Acorn Squash with Wild Rice Stuffing

Acorn squash is stocked in markets this time of year and it is one of my favorite types of squash. I think most squash are my favorite though. Dark green skin and orange flesh, it is a beautiful-looking squash. I grew up eating squash often as my Dad grew them and still does. Summer squash, winter squash, all different types of squash. I get some nice free squash and pumpkins sometimes ūüôā

Roasted acorn squash with wild rice stuffing is a vegetarian dish that I used to eat on Thanksgiving when I did not eat meat and wanted to have something besides tofurkey. I first cooked this dish about 4 years ago after I heard an interview on NPR about a vegetarian Thanksgiving and some veggie-friendly recipes. When I cooked it on my first non-tofurkey Thanksgiving, my Mom thought it was a great dish. So did other family members. After I started eating meat again, I found that I still craved the holiday foods and dishes that satisfied my previous vegetarian self. I loved this dish then as a vegetarian, and also now as an omnivore. So, I have to have this dish in the fall.

I started with a recipe featured on NPR, then made my own additions.

An acorn squash I got at the market. Usually you see it dark green, but sometimes see some orange skin.

Ingredients –¬†Serves 4

  • 2 acorn squash, halved with the seeds removed (cut the squash very carefully because the skin is hard)
  • 2 cups vegetable broth + extra if needed
  • 1 cup wild rice mix (I used Trader Joe’s wild rice basmati medley with some dried veggies)
  • 2 tablespoons chopped shallots
  • 2 garlic cloves, chopped
  • 1/4 cup chopped onions
  • 1/2 cup mushrooms (most types would work like cremini, button, or shiitake, though I used a dried mushroom medley… yes from Trader Joes too)
  • 1/2 cup chopped leeks
  • 1/2 teaspoon dried sage
  • pinch of dried thyme
  • pinch of nutmeg
  • pinch of cinnamon
  • 1/4 cup dried cranberries (aka craisins)
  • 1/2 cup chopped raw pecans
  • salt
  • pepper
  • 1 tablespoon brown sugar
  • Cooking oil or melted butter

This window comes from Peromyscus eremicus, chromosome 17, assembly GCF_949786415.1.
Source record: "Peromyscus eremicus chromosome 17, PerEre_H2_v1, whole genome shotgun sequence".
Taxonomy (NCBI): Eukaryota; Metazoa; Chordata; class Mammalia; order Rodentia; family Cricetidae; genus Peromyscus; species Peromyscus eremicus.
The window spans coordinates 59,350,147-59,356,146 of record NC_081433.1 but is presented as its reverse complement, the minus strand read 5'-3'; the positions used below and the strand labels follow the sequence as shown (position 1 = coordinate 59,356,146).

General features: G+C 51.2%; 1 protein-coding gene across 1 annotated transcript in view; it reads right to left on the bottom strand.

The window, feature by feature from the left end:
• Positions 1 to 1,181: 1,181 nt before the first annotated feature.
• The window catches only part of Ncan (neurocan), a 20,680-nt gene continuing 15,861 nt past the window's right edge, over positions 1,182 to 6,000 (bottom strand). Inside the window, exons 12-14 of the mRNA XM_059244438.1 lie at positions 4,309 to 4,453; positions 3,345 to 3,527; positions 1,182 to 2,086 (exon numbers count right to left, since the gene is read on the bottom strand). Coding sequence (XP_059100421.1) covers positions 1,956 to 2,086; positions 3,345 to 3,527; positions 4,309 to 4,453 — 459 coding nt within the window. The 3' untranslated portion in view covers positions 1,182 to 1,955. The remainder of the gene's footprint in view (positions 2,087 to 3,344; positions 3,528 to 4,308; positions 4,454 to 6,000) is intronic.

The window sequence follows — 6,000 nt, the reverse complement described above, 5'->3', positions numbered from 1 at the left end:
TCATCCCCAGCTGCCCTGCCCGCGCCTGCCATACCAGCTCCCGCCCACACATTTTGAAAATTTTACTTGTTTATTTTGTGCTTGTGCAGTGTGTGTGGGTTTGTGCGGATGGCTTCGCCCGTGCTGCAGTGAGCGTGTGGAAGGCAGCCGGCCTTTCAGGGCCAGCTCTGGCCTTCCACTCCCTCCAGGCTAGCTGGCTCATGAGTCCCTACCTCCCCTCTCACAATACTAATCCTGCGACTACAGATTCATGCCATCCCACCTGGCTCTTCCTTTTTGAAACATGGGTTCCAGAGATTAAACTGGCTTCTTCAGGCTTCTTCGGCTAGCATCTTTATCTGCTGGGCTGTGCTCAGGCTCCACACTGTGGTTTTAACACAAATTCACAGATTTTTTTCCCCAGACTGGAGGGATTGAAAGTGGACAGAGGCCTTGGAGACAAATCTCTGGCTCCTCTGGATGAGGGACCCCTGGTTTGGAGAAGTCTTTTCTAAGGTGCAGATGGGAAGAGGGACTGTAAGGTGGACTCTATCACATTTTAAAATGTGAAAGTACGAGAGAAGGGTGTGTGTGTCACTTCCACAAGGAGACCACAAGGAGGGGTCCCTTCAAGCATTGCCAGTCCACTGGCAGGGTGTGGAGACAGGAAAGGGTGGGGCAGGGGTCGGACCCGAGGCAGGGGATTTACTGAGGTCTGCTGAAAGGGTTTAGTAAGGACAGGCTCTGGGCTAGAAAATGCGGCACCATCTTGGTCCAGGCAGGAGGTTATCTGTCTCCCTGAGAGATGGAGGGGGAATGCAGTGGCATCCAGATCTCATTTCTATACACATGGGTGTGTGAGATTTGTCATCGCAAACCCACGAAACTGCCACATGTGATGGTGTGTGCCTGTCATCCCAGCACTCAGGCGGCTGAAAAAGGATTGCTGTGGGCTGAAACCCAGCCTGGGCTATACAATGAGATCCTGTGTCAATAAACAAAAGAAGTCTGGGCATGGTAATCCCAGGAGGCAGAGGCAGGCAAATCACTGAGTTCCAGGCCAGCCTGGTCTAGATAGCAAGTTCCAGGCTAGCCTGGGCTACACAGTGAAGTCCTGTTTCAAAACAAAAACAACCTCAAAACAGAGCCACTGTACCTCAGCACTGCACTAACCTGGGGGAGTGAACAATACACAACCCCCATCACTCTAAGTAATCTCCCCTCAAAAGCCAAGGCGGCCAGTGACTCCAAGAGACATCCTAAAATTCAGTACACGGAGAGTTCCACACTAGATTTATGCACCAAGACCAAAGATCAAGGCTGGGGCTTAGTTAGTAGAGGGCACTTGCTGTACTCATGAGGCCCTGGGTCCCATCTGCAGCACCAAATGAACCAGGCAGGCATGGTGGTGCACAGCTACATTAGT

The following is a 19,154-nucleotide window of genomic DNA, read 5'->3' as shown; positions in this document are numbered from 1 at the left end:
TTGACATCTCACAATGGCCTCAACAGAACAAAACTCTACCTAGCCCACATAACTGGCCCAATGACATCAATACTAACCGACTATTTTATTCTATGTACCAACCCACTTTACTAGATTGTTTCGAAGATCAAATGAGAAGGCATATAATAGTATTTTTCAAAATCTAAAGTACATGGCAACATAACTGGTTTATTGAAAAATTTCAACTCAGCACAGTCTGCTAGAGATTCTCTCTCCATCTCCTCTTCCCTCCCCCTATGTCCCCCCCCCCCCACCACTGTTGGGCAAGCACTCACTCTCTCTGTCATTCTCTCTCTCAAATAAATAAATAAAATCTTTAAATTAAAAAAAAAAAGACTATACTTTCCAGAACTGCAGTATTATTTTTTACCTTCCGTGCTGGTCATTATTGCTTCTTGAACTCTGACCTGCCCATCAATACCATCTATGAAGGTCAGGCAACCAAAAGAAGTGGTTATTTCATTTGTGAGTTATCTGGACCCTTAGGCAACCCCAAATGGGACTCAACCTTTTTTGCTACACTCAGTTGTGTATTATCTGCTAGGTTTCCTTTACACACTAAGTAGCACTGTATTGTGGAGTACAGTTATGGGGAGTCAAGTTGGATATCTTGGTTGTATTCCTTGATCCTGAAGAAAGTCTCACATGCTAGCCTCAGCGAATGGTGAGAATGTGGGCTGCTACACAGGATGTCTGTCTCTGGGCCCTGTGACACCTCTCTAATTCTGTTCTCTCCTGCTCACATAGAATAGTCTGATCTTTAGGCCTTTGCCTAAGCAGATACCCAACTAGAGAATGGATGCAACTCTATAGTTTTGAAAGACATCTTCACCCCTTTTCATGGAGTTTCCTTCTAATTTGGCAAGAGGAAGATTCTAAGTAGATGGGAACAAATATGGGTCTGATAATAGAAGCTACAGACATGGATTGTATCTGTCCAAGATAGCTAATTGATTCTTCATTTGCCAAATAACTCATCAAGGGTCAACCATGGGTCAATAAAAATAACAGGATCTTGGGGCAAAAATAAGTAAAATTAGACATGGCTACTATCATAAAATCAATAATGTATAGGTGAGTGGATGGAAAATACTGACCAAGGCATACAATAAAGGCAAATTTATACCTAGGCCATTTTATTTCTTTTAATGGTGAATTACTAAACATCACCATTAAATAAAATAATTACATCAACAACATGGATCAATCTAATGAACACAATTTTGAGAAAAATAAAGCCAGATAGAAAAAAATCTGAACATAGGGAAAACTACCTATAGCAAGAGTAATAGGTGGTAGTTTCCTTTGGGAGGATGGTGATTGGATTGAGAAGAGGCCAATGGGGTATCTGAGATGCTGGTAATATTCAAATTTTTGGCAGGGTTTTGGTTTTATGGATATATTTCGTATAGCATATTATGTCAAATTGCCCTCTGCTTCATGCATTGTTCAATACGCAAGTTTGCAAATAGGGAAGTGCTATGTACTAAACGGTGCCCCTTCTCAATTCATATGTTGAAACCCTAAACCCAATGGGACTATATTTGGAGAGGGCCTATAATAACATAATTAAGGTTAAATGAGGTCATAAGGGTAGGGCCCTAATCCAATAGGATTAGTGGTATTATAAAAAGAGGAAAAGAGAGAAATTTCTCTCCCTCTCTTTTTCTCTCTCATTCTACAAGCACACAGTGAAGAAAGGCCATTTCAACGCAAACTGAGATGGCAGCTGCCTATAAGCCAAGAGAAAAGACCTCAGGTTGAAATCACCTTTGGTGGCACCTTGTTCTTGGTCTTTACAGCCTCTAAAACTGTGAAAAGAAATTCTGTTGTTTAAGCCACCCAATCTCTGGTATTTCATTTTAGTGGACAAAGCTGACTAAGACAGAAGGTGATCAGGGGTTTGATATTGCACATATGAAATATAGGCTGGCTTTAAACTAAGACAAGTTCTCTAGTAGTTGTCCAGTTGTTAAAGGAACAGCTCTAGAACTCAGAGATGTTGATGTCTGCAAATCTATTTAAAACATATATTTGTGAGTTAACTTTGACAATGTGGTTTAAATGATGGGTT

• Dash of white wine
  1. Preheat oven to 375 degrees F. On each acorn squash half, brush oil or butter on both sides. Place the squash halves cut side up in a greased casserole dish, then sprinkle salt, pepper, and brown sugar on the orange squash flesh. Roast for about 20 minutes until fork tender.
  2. Cook the rice in the rice cooker: use the 2 cups broth and 1 cup wild rice mix. Alternatively, you can cook the rice in a pot by bringing the broth to a boil, then adding the rice. Cover, lower the heat, and let that cook for about 30 minutes until water is absorbed and rice is tender. Make sure the rice doesn’t dry out while cooking. If it does get dry and the rice is not yet tender, add a bit more broth.
  3. While the rice is cooking you can sauté the veggies. Heat some oil and/or butter  in a pan and cook the shallot, garlic, onion until soft. Add salt & pepper (to taste), dried sage, nutmeg, and cinnamon. Mix it well, then add the mushrooms and white wine then cook for about a minute. Then add the leeks and cook until soft, about another minute.
  4. Once the rice is cooked, add it to the pan with the veggies. Combine the rice and veggies with the dried cranberries and pecans. Make sure stuffing is not to dry. Add some vegetable broth if needed.
  5. Spoon the stuffing into the squash halves. Pack it in well so it doesn’t fall out so much when you eat it. Roast for another 20 minutes or until heated through.
  6. Serve warm or at room temperature!

Make sure to clean your leeks very well. Cut it in half and rinse each layer. This is how I chopped them, though you can slice a bit thinner too.

The wild rice stuffing! You can see some extra veggies in there like the carrot. It was from the wild rice medley that I got with dehydrated veggies. If your wild rice mix doesn’t have dried veggies, you can add some fresh ones when you saut√© the vegetables.

An edible vessel! I love the colors and ¬†the sweet and savory combo of autumnal flavors in this dish. There’s some nice textures going on here too. Love, love love it! Even my husband who is a meat lover enjoyed this dish. He said it was not bland, was not too sweet, and gave it an A in the flavor department.

Now you can be the judge, try it for dinner, or as a Thanksgiving side! What are some of your favorite Thanksgiving sides?

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